Samsung GX-1S Review
|Full model name:||Samsung GX-1S|
(23.7mm x 15.6mm)
|Viewfinder:||Optical / No LCD|
|Native ISO:||200 - 3200|
|Extended ISO:||200 - 3200|
|Shutter:||30 - 1/4000|
4.9 x 3.6 x 2.6 in.
(125 x 93 x 67 mm)
|Weight:||17.8 oz (505 g)|
|Full specs:||Samsung GX-1S specifications|
Over the last couple of years, the main players in the digital camera market have focused on the digital SLR as an area in which there is less competition, and perhaps more opportunity for profit. Consumer electronics companies have noted the trend as well, and the big three - Panasonic, Samsung, and Sony have all announced alliances with traditional camera companies to help them ease their initial steps in the DSLR arena. Samsung's alliance, revealed in late 2005, saw the company joining forces with Pentax.
The first Samsung-branded digital SLR offering is the GX-1S, and given the short time that has passed since the alliance was formed, it isn't surprising to find that the '1S is a straightforward rebadging of an existing Pentax model - the Pentax *ist DS2. That's not to say there are no changes beyond the logo - it is certainly conceivable that Samsung could have tweaked the firmware, made changes to the components used in the design, or used different coatings on the kit lenses, for example. Still, overall it is likely that the GX-1S will be largely similar to its Pentax sibling. The Samsung GX-1S has a sensor resolution of six megapixels, and accepts lenses using the Pentax KAF lens mount. Alongside the camera, Samsung launched two lenses branded as "Schneider-Kreuznach D-XENON", which again look to be rebadged variants of existing Pentax lenses, as well as a Pentax flash strobe under the Samsung label.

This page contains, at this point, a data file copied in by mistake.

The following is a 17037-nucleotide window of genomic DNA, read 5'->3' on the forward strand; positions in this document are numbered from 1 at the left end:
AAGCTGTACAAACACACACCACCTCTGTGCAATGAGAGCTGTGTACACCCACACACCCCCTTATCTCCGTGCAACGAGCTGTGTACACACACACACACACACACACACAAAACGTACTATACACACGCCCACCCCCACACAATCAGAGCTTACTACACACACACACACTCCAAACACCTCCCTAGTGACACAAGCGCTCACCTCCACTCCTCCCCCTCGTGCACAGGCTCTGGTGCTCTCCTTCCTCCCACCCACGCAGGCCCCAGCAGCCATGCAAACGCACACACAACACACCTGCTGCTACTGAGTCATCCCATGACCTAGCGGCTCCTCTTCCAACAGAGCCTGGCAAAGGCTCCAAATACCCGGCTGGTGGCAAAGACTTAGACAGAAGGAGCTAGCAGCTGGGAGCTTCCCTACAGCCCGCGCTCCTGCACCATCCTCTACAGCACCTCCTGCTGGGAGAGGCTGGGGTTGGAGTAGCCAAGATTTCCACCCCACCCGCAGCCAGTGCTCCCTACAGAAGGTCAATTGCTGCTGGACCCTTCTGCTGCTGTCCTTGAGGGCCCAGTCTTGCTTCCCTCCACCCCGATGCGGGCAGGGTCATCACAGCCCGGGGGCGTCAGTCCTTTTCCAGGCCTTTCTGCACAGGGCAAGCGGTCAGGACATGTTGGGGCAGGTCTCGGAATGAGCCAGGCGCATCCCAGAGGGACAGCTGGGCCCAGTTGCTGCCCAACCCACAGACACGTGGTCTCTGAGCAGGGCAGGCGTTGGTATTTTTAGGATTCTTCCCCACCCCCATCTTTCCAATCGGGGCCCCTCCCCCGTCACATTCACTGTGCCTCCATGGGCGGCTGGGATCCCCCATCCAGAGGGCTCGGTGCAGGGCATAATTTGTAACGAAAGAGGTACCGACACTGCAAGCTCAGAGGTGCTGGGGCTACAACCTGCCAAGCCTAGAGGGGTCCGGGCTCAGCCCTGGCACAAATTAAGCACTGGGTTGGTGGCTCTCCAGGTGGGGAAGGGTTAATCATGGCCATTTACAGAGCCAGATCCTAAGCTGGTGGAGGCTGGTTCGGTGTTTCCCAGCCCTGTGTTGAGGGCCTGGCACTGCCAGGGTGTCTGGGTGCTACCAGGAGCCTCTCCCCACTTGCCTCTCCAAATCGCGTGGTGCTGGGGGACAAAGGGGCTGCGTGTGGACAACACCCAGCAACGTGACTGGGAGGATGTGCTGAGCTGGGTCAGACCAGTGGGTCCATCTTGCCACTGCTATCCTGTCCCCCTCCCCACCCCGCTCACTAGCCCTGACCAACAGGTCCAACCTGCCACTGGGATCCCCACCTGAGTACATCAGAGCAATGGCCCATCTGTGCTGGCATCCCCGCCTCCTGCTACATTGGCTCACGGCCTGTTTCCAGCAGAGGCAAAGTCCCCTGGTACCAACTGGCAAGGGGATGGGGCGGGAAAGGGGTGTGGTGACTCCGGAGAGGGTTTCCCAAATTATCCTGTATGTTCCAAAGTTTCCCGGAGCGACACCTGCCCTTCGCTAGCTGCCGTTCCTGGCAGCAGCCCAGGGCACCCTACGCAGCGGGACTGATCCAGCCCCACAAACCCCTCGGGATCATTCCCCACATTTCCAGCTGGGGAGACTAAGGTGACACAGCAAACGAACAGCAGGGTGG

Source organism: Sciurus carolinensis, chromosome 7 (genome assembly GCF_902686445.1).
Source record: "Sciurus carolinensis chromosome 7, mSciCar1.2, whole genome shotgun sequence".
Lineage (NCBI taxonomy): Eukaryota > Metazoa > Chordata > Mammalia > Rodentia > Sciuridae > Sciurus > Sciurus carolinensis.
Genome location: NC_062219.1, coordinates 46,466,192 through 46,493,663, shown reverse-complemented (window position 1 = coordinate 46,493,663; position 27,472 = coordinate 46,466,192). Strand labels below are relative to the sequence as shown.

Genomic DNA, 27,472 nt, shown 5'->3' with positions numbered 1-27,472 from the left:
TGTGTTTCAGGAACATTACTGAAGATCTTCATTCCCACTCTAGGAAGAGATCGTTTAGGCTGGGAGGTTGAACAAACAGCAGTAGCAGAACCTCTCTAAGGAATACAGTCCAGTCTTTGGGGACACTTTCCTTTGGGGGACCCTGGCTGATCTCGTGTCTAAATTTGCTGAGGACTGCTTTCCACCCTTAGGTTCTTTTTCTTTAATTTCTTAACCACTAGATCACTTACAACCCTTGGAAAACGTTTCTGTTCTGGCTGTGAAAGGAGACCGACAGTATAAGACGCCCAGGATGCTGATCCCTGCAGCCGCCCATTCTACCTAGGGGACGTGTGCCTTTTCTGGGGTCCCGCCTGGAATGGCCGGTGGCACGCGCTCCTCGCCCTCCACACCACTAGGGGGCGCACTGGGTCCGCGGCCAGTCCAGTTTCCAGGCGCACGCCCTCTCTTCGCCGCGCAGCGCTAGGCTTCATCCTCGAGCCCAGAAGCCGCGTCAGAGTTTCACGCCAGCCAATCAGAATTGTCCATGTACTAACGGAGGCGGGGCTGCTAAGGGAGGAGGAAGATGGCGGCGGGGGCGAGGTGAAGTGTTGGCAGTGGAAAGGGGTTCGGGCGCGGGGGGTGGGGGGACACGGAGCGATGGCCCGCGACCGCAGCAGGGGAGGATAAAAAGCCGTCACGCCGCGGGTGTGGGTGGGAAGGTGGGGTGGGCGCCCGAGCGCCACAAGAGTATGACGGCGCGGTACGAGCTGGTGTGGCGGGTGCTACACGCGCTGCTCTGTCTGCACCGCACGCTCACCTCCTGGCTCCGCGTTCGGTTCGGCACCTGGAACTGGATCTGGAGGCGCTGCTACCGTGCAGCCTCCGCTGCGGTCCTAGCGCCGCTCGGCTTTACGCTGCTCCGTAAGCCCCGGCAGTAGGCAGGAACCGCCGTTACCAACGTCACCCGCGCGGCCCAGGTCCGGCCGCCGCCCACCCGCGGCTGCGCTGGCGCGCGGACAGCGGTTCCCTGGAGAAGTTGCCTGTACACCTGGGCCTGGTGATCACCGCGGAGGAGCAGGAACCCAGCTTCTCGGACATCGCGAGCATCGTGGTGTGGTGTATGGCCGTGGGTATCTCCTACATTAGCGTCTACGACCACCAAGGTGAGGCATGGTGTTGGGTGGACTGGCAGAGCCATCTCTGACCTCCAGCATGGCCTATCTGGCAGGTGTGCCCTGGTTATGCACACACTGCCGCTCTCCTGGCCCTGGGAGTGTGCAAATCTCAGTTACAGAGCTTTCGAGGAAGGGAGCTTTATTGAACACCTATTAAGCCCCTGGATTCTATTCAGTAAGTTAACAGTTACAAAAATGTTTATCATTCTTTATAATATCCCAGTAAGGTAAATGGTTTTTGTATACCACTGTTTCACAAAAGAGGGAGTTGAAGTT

Focusing can be controlled automatically or manually, and uses an 11-point phase detection system to determine focus. Images can be framed using a fixed eye-level pentaprism optical viewfinder, and reviewed on a 2.5" LCD display. A choice of program, aperture- and shutter-priority or manual exposure modes; multi, center-weighted or spot metering; shutter speeds from 30 - 1/4000 second; user-selectable ISO sensitivity from 200 - 3200 equivalent, plus ten white balance modes including fully manual white balance offer a choice of automatic control or let you cater to your creative side. A five-mode flash strobe and seven scene modes are also available, along with a two or twelve-second self timer.
The GX-1S stores images on optional Secure Digital or MultiMediaCards, in either Raw (uncompressed) or JPEG (compressed) formats. Connectivity includes both NTSC / PAL switcheable video output and a USB 2.0 Hi-Speed computer link, as well as a DC input connection for powering the camera when batteries are impractical (in a photo studio, for example). Power otherwise comes from a four AA or 2 CR-V3 batteries including disposable types, offering a little extra versatility when you're on the road and can't get to a power point to charge up.
Note: For details, test results, and analysis of the many tests done with this camera, please click on the tabs at the beginning of the review or below.